Home » Gardening » Image from page 51 of “The American home garden” (1860)

Image from page 51 of “The American home garden” (1860)

garden" (1860)">

Identifier: americanhomegard00wats
Title: The American home garden
Year: 1860 (1860s)
Authors: Watson, Alexander, gardener. [from old catalog]
Subjects: Gardening
Publisher: New York, Harper & brothers
Contributing Library: The Library of Congress
Digitizing Sponsor: Sloan Foundation

View Book Page: Book Viewer
About This Book: Catalog Entry
View All Images: All Images From Book

Click here to view book online to see this illustration in context in a browseable online version of this book.

Text Appearing Before Image:
Square or oblong folding Harrow, with either six or eight bars. The corn harrow (Fig. 25) is a small triangular harrow,about four feet in length, made with clamp hinges in front,and movable rack or gauge-bars near the back, by means ofwhich it may be spread in width to thirty inches, or closed toabout sixteen, at pleasure. It has a single handle set into the centre-bar, just back of 44 AMEEICAN HOME garden. Fig. 25.

Text Appearing After Image:
Corn Harrow. the gauge-bars, which is braced securely from near the outer end of the bar, hav-ing sufficient slopebackward to enablethe holder to walkfreely behind it, andlift it readily by thehand-pin when nec-essary. It is usually madewith two or threeteeth in the centre-bar, and four in eachof the wing bars. Sometimes a short beam is attached, as inthe cultivator, rising ten inches or a foot above the bar, so that,if desired, the power may be increased by the pressure of thedraft in front and the hand of the holder behind; or, insteax^lof the beam, a well-braced iron rack-bar may be used, uponwhich a loose link is raised or lowered by a short wooden pin,as in the above figure (25), or both this and the cultivator mayhave the semicircular rack and gauge-wheel (Fig. 26 a) at-tached to the centre-bar. A smaller and very light harrow of the same construction,Avith teeth of f or ^ inch iron, is especially useful to follow theskeleton plow among root crops while young. CULTIVATOR. The cu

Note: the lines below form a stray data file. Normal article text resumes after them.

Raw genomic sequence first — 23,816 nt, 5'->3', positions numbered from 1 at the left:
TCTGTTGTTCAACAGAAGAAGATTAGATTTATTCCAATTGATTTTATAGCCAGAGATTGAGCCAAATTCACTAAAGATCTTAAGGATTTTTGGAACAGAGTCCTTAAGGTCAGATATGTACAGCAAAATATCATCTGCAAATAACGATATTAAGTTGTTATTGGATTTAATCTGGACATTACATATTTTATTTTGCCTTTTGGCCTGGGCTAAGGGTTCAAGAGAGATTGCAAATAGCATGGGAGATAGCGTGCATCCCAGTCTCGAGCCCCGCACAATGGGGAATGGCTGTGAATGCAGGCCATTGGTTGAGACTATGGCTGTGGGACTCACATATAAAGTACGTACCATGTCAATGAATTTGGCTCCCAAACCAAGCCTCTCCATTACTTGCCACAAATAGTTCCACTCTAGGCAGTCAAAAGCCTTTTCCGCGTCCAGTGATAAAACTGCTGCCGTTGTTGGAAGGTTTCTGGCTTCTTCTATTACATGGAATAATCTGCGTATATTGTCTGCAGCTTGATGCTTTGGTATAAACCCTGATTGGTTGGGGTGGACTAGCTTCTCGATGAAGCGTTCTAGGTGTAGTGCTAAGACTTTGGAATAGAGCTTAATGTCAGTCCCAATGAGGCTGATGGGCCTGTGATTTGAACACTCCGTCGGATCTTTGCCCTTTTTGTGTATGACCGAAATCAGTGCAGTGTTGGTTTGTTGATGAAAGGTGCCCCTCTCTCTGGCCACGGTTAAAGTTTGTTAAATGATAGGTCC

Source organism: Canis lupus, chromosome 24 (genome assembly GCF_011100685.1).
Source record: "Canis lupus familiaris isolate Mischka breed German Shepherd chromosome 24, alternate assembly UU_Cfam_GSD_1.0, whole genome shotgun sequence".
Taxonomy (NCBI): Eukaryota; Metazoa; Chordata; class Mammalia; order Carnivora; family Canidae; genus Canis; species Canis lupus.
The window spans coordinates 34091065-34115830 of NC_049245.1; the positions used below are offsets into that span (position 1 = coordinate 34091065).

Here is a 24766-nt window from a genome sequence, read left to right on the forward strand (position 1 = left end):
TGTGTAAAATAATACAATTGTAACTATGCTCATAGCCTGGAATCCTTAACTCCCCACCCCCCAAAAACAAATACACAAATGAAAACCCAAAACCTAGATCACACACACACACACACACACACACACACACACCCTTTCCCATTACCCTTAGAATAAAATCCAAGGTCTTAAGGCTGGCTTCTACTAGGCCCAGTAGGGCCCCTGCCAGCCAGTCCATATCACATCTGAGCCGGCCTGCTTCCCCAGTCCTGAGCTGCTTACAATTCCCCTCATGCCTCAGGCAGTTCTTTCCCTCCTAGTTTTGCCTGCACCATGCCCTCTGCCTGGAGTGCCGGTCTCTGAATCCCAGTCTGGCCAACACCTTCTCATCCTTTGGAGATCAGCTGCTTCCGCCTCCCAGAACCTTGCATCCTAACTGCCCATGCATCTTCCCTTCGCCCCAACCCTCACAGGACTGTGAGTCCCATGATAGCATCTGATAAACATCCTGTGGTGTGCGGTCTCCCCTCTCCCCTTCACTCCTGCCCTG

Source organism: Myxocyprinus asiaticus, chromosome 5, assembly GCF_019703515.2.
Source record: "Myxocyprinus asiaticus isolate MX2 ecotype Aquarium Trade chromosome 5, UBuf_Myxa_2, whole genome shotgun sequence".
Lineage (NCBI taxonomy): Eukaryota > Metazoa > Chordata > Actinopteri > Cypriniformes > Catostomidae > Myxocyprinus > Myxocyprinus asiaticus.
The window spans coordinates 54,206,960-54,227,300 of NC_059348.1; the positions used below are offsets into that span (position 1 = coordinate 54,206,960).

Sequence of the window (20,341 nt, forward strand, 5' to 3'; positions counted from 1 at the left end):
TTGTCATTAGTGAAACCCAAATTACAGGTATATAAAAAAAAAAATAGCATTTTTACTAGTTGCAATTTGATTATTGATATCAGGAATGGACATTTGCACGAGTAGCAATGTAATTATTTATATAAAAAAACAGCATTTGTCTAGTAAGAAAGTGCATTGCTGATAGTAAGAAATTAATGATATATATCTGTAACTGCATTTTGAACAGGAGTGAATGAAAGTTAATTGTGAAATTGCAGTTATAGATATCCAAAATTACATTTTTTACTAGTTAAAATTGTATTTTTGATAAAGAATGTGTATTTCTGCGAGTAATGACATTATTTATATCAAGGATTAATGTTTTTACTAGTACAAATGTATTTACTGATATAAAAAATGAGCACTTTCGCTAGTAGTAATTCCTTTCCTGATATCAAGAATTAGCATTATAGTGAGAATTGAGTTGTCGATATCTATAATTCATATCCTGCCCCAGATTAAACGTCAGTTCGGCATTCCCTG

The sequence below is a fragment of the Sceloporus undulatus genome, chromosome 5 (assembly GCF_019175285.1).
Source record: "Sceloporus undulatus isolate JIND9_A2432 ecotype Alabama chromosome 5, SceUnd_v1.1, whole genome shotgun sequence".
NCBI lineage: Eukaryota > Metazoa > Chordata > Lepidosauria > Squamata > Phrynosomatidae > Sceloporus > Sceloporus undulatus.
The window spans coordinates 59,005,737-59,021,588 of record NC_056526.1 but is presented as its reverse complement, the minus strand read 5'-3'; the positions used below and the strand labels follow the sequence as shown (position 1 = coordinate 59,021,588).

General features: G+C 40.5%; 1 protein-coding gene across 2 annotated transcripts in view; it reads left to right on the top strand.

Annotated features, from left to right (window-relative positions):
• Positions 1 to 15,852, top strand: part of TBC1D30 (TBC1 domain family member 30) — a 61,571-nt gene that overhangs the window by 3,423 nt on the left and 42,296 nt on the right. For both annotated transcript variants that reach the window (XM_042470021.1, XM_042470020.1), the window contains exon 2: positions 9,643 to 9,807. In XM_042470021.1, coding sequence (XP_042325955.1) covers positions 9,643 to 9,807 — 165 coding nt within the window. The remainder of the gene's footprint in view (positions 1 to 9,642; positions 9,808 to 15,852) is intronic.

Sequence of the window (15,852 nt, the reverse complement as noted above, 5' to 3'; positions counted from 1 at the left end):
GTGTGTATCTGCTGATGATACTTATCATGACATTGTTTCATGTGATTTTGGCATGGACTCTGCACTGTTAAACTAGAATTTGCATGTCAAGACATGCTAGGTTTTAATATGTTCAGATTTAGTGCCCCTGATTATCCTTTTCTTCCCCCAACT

Note About Images
Please note that these images are extracted from scanned page images that may have been digitally enhanced for readability – coloration and appearance of these illustrations may not perfectly resemble the original work.

Posted by Internet Archive Book Images on 2014-07-28 04:17:53

Tagged: , bookid:americanhomegard00wats , bookyear:1860 , bookdecade:1860 , bookcentury:1800 , bookauthor:Watson__Alexander__gardener___from_old_catalog_ , booksubject:Gardening , bookpublisher:New_York__Harper___brothers , bookcontributor:The_Library_of_Congress , booksponsor:Sloan_Foundation , bookleafnumber:51 , bookcollection:library_of_congress , bookcollection:biodiversity , bookcollection:fedlink , BHL Collection , BHL Consortium

About Pro Gardener

Share a little biographical information here to fill out your profile as the author. Just fill the "Biographical Info" form in the User Profile section in your Dashboard. Also... use your email that connect with Gravatar, so your pict will appear in the left.

Comments are closed.

Scroll To Top

Subscribe Now!

to get "Secrets to Garden Design" Ebook for Free

Loading

By subscribing to this newsletter you agree to our Privacy Policy

Skip to content